Low Alcohol Displays

New rules about selling low strength alcohol

If you run a supermarket or grocery store that sells beer, wine or mead that is below the threshold to be considered alcohol, a recent law change has improved the rules about where you can display them.

This will make it easier for shoppers to find alternatives to full-strength alcohol and provides clarity for retailers.

What were the old rules and what was the problem with them?

From 2013, the law has been that all alcohol displays and promotions in supermarkets and grocery stores could only be in a single area of the store. 

The problem was that retailers couldn’t legally place low-alcohol and non-alcoholic beverages specifically targeted at an adult audience in the same area as regular-strength alcohol. This was confusing for retailers and shoppers.

It was also a lost opportunity to promote responsible drinking by displaying low-strength alternatives alongside regular strength options.

What’s the new law?

Now, you can choose whether to place, promote and advertise low-alcohol and non-alcoholic beer, wine and mead inside or outside the single alcohol area in your store.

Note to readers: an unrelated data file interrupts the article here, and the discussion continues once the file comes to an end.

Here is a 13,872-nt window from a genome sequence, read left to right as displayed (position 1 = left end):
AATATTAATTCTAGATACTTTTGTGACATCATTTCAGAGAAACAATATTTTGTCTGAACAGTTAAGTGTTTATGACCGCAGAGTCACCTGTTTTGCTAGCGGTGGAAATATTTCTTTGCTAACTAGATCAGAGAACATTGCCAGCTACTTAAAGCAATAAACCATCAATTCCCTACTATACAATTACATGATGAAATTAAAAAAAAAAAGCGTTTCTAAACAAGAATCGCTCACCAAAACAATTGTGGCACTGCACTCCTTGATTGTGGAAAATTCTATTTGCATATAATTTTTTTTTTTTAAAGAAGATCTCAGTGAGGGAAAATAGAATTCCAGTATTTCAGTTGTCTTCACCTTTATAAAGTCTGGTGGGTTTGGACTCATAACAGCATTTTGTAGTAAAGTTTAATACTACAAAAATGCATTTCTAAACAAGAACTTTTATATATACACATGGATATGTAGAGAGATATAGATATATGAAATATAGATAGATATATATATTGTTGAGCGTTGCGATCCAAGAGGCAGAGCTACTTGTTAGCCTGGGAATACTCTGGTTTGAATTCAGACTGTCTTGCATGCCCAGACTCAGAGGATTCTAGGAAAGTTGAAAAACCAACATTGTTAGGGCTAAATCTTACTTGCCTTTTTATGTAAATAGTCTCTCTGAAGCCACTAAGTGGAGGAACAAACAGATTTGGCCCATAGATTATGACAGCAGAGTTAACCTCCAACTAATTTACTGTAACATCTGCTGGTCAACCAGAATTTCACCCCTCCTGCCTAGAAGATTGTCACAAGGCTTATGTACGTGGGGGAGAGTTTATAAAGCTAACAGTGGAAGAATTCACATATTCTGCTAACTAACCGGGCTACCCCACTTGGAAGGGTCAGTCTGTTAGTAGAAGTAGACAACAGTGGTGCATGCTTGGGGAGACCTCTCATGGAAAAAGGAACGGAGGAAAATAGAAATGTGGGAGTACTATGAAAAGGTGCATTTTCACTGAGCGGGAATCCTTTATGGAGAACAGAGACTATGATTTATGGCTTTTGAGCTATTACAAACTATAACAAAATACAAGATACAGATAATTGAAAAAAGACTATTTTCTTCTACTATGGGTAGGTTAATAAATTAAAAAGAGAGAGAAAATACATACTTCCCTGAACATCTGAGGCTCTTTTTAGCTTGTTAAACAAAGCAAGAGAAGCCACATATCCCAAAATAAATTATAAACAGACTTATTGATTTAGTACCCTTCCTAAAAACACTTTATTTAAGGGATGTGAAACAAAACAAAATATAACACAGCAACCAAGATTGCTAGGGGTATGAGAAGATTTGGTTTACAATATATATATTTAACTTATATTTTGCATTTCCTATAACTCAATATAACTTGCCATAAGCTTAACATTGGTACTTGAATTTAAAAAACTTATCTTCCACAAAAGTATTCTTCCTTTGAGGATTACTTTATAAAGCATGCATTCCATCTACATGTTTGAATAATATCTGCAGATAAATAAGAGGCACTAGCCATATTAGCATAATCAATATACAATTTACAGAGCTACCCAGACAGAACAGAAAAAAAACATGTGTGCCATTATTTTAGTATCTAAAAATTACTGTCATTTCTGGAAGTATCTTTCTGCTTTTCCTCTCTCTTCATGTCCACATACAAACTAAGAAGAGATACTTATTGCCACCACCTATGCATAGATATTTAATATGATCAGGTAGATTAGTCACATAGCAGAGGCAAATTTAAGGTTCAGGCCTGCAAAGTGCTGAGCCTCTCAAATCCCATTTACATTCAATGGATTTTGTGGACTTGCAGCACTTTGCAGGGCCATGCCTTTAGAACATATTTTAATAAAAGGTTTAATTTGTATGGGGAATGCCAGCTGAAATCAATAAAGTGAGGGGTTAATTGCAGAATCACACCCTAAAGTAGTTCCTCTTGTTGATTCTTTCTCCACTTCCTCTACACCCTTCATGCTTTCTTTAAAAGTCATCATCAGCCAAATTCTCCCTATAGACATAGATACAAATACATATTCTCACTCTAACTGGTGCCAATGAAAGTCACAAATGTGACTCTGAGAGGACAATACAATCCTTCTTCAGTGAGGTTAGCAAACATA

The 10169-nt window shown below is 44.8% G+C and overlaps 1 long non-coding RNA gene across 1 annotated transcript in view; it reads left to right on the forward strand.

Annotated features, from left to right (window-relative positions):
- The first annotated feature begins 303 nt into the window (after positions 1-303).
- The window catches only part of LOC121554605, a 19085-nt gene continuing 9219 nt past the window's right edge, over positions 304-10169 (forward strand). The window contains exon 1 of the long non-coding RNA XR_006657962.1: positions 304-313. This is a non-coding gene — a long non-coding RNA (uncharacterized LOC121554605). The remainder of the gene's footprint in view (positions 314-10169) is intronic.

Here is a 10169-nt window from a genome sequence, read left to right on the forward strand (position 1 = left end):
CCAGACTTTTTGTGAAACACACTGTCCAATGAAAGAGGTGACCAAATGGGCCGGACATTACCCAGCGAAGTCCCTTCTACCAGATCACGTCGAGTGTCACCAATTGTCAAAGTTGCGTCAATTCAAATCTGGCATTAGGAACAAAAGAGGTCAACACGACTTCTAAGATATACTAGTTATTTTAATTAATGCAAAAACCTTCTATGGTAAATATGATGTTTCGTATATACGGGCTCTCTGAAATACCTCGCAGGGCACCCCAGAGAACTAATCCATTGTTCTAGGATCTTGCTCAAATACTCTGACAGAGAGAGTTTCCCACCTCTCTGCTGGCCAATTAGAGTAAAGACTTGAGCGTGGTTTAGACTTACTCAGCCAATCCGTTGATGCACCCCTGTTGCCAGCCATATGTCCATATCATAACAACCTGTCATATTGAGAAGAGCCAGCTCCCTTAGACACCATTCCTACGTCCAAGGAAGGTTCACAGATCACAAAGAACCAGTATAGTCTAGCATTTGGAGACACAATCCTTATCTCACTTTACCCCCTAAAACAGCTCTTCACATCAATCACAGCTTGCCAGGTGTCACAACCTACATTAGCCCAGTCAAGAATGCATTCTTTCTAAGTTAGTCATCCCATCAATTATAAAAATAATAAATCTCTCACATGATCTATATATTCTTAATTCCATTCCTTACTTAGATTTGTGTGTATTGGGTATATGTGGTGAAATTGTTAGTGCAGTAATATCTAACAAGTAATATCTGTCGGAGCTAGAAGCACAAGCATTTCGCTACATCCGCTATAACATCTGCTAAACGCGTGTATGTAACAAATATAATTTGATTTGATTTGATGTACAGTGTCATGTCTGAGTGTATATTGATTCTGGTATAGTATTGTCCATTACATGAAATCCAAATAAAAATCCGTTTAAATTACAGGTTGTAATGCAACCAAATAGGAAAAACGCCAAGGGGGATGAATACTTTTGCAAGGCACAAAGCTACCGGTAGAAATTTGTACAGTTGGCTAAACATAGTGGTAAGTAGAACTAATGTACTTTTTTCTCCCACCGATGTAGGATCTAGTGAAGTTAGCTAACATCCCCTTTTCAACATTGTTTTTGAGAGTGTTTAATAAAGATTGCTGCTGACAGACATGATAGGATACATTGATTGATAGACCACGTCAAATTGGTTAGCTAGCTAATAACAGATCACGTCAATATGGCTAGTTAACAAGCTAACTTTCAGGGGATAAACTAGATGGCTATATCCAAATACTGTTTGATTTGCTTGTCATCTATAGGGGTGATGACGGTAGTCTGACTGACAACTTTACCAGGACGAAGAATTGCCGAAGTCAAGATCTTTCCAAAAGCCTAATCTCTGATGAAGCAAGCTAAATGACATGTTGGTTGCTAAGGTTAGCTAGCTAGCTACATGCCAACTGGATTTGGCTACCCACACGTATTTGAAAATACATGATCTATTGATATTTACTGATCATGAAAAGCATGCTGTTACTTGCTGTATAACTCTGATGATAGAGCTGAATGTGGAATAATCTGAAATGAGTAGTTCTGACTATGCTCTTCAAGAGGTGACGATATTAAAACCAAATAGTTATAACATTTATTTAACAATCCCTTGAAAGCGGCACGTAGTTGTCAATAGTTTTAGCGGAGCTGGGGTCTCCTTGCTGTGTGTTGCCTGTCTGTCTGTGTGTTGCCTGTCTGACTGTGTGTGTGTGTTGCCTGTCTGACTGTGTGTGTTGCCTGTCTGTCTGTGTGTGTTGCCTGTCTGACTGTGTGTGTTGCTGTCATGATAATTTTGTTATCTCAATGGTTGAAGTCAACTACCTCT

You’re free to decide where to place them, but we suggest you place such beverages and related in-store marketing in the single alcohol area, because they’re promoted — and recognised by shoppers — as low-strength options.

What’s the definition of ‘low-alcohol and non-alcoholic beer wine and mead’?

Beer, wine and mead with an alcohol content less than 1.15% ethanol by volume.

What’s the ‘single area’ for alcohol?

The single alcohol area is the only area in your store where you’re allowed to display and promote alcohol.  It will be marked on a plan approved by your local district licensing committee.  If you’re unsure where it is, check with your local alcohol licensing inspector.

What about beer and wine that’s stronger than 2.5%?

These products must be displayed in the single alcohol area.

Can I display soft drinks in the single alcohol area?

No, drinks such as lemonade and cola must be displayed outside of the single alcohol area.

Also, other products that contain alcohol but which aren’t subject to the Sale and Supply of Alcohol Act 2012, can’t be displayed in the single alcohol area. Examples include rice wine for cooking, flavour essences, perfumes or pharmacy products.

Where can I get more information?

You can check section 6 of the Sale and Supply of Alcohol (Display of Low-alcohol Beverages and Other Remedial Matters) Amendment Act 2016.

For more information about the single alcohol area, see sections 112-115 of the Sale and Supply of Alcohol Act 2012.

You may also want to get legal advice to ensure you comply with the law.

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